Sunday 25 September 2016

When to take on a board of directors - and when not to

Dylan Collins

Published 16/04/2015 | 02:30

Ask the hard questions before you even consider a board
Ask the hard questions before you even consider a board

In general I don't find dentistry terribly inspiring. Other than a particularly challenging encounter where I had a set of wisdom teeth removed - which resembled an archaeological dig located in my mouth -- I struggle to think of any memorable dental moments.

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It may explain why rappers have tried to glamourise the whole affair with jewel-encrusted grills.

However, dentist visits are a bit like the search for a board of directors. It's entirely possible you may never actually need one. But having a board (combined with regular brushing) may prevent the build-up of issues which cause company failure.

The role of boards and non-exec directors is one I continue to evolve my thinking on.

I get asked to be on quite a few, which generally fall into two different categories: early stage startups and mature companies. In general, I don't see as many in the middle category, possibly because the management teams are too busy.

(Ironically, this is where boards are probably most helpful.)

As an early startup without investment, you almost certainly don't need additional directors beyond the founders.

I've had quite a lot of people pitching me to be on their board at this stage.

Honestly, don't bother. Focus on traction instead.

A good time to consider bringing on a director is when you take your first VC money. (This could be seed funding or it might be 'Series A' funding, depending on where in the world you're reading this.)

In general, VC money also results in a board seat. I recommend adding an experienced industry person for every VC round. It's a healthy balance to maintain and most sensible investors won't have a problem with it.

At any one time, I have a list of people I'm thinking about for our boards. The best people are often those who you'll need to convince over time.

That being said, I'm a big believer in try-before-you-buy. One of Silicon Valley's greatest innovations has been the 'advisor' role. If you value people's advice and connections, compensate them as an adviser (usually a small equity or options slice). It's a great way of testing their real value.

When your company is growing or evolving rapidly, there's a lot to be said for maintaining a flexible advisor structure. Often what you need in Q1 is not what you need in Q2. Things can change that quickly.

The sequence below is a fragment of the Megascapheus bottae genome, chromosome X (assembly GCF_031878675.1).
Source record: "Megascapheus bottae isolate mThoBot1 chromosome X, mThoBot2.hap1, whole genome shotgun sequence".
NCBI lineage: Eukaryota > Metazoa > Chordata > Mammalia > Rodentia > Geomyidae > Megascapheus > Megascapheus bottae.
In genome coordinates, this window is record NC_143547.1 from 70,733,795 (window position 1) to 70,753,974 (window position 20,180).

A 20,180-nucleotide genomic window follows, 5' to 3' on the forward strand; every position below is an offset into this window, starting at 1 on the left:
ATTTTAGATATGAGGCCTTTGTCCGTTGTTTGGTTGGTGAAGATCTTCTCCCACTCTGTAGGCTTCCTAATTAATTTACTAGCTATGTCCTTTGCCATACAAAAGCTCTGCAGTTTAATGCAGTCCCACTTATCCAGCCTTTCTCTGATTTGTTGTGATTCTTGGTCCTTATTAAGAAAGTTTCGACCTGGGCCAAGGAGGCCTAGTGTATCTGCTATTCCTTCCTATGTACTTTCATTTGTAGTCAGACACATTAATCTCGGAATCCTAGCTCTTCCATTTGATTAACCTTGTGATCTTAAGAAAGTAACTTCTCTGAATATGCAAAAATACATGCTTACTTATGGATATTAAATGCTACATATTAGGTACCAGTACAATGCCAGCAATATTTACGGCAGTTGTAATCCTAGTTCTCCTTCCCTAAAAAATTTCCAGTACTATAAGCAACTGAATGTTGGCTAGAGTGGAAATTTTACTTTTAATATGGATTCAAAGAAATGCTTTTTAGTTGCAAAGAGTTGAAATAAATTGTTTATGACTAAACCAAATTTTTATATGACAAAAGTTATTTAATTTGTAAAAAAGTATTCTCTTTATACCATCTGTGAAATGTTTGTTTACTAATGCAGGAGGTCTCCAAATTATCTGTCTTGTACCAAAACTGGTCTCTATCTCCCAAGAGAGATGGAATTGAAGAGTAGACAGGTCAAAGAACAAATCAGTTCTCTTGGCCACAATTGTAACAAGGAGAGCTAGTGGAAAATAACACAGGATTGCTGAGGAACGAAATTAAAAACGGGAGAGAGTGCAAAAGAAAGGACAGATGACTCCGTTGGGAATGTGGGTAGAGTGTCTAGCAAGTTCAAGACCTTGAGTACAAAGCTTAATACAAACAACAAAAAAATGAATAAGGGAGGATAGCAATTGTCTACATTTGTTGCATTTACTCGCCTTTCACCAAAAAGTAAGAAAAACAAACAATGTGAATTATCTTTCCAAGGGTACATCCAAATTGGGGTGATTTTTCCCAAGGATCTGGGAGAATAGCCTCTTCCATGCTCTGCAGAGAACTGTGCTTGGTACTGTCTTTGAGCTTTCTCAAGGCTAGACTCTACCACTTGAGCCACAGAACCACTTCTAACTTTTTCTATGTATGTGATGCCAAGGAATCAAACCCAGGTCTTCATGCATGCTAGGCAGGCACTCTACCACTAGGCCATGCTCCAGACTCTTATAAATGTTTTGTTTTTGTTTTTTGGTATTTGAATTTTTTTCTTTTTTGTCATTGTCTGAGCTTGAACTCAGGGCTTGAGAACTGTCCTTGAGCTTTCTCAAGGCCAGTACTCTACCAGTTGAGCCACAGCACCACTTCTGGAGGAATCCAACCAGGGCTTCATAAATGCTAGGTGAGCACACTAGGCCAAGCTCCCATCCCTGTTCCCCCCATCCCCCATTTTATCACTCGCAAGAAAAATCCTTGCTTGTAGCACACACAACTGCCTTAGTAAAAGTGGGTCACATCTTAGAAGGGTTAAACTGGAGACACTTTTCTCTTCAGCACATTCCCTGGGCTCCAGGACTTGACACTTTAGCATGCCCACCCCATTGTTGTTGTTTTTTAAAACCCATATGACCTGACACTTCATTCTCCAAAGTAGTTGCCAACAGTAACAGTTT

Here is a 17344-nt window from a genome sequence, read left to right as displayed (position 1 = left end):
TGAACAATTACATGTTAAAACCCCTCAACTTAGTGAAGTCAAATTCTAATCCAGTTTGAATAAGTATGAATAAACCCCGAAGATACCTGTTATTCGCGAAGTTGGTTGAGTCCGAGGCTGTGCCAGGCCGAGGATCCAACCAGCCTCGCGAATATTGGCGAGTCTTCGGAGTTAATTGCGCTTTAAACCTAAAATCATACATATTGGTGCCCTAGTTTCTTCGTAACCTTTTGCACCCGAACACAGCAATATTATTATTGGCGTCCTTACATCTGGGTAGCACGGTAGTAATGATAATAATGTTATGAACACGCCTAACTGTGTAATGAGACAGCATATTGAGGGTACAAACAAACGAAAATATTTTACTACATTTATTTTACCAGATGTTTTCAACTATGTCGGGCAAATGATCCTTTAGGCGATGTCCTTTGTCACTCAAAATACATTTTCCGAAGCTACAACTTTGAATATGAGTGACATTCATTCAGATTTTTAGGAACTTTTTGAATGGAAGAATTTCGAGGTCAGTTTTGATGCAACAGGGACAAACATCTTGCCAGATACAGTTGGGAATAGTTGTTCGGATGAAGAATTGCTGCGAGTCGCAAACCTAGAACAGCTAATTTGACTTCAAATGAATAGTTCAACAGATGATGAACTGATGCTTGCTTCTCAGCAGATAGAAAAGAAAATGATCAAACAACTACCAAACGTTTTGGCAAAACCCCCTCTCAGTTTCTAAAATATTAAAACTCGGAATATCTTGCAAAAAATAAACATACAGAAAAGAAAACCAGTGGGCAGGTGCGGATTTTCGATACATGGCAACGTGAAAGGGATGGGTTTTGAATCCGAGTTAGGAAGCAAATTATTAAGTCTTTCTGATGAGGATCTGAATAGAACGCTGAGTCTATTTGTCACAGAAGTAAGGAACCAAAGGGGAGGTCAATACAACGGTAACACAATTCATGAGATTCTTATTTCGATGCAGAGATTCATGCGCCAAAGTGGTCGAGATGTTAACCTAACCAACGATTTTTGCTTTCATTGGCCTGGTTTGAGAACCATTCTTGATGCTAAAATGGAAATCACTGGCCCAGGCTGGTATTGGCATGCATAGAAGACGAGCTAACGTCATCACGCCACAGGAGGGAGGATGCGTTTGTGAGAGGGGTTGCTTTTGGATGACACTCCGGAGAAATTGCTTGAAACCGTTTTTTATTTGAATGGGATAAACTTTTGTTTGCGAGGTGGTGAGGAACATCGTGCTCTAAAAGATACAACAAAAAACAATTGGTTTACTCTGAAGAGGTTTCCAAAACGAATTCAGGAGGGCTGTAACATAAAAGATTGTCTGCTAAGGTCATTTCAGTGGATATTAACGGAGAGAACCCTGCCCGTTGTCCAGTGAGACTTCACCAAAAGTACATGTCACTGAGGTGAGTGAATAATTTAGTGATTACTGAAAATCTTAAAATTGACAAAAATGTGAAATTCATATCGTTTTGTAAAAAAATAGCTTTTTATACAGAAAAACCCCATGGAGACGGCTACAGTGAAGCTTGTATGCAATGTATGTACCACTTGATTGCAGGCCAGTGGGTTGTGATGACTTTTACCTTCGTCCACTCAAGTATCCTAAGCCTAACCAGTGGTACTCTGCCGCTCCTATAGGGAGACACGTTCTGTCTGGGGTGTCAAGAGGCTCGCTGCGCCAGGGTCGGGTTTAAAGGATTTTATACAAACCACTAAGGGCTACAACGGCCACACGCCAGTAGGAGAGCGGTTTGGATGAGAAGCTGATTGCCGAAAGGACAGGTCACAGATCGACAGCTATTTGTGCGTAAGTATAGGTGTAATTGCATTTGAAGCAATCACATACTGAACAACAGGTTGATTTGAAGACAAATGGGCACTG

If you realise advisors can genuinely add more value or you find yourself constantly turning to them, perhaps it's time to take the relationship to the next level. A few obvious caveats apply though.

So don't ever put someone on your board:

• Until you've known them for at least six months

• If they're someone who has not disagreed with you multiple times

• If the candidate cannot list at least five interesting mistakes they've made

• When it's a person who you can't call on a weekend or in the evening

• If you can't trust the candidate to act in the best interests of the company

Don't overlook people because they're not industry-specific, either.

Look for the gaps that your company has and think about your board or advisory panel (or both) accordingly.

There are three further important distinctions to be made:

Firstly, make sure you distinguish between the company's requirements and the need for a CEO coach. They're not mutually exclusive but they are different.

Secondly, although they should always be public cheerleaders of the company, directors aren't there to be your friends. In fact part of their value comes from being able to give you objective advice possible only as a quasi-outsider.

Finally, make sure your board and you understand the relationship: boards should be there for guidance and advice, not to actually run the company. The CEO is running the company. This point invariably gets forgotten at some point (and not always temporarily).

At some point, I'll write a separate piece about the role of chairman as I've always felt that there's a difference between that role and a 'regular' non-executive director.

The chairman can be a variety of different things, from a figurehead to a coach to therapist - it really depends on the company and the 'fit'. Are you looking for a chairman (small 'c') or a Chairman (capital 'C')?

Adding external directors to your board is one of those things you should rarely move quickly on, even if you're being pushed by your investors.

Good directors are unquestionably a major asset. But run your own process to find the best fit.

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